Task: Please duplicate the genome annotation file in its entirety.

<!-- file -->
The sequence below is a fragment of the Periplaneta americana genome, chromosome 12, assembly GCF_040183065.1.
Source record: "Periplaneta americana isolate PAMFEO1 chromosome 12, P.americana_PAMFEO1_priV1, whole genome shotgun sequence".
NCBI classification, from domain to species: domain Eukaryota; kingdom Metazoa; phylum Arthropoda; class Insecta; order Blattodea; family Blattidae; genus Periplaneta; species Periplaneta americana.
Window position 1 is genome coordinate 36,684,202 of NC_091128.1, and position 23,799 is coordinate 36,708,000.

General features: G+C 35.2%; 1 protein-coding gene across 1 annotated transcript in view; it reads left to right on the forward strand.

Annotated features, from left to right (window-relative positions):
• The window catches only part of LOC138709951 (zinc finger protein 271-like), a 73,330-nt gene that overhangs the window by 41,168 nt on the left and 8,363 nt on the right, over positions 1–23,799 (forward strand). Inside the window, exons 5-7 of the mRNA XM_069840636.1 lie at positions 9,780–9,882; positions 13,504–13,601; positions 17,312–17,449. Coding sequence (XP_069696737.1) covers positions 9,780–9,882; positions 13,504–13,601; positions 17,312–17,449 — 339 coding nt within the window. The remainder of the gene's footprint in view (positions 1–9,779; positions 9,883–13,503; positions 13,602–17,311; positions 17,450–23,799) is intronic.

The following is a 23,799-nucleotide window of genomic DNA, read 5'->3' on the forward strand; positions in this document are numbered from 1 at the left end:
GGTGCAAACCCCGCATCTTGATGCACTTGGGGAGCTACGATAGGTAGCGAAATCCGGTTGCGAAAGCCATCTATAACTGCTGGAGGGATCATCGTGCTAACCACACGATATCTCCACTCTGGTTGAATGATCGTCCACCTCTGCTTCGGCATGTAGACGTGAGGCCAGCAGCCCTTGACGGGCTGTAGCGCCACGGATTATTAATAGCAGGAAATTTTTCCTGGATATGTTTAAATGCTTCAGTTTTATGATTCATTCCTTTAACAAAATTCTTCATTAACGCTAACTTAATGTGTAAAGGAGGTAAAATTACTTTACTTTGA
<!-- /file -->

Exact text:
The sequence below is a fragment of the Periplaneta americana genome, chromosome 12, assembly GCF_040183065.1.
Source record: "Periplaneta americana isolate PAMFEO1 chromosome 12, P.americana_PAMFEO1_priV1, whole genome shotgun sequence".
NCBI classification, from domain to species: domain Eukaryota; kingdom Metazoa; phylum Arthropoda; class Insecta; order Blattodea; family Blattidae; genus Periplaneta; species Periplaneta americana.
Window position 1 is genome coordinate 36,684,202 of NC_091128.1, and position 23,799 is coordinate 36,708,000.

General features: G+C 35.2%; 1 protein-coding gene across 1 annotated transcript in view; it reads left to right on the forward strand.

Annotated features, from left to right (window-relative positions):
• The window catches only part of LOC138709951 (zinc finger protein 271-like), a 73,330-nt gene that overhangs the window by 41,168 nt on the left and 8,363 nt on the right, over positions 1–23,799 (forward strand). Inside the window, exons 5-7 of the mRNA XM_069840636.1 lie at positions 9,780–9,882; positions 13,504–13,601; positions 17,312–17,449. Coding sequence (XP_069696737.1) covers positions 9,780–9,882; positions 13,504–13,601; positions 17,312–17,449 — 339 coding nt within the window. The remainder of the gene's footprint in view (positions 1–9,779; positions 9,883–13,503; positions 13,602–17,311; positions 17,450–23,799) is intronic.

The following is a 23,799-nucleotide window of genomic DNA, read 5'->3' on the forward strand; positions in this document are numbered from 1 at the left end:
GGTGCAAACCCCGCATCTTGATGCACTTGGGGAGCTACGATAGGTAGCGAAATCCGGTTGCGAAAGCCATCTATAACTGCTGGAGGGATCATCGTGCTAACCACACGATATCTCCACTCTGGTTGAATGATCGTCCACCTCTGCTTCGGCATGTAGACGTGAGGCCAGCAGCCCTTGACGGGCTGTAGCGCCACGGATTATTAATAGCAGGAAATTTTTCCTGGATATGTTTAAATGCTTCAGTTTTATGATTCATTCCTTTAACAAAATTCTTCATTAACGCTAACTTAATGTGTAAAGGAGGTAAAATTACTTTACTTTGA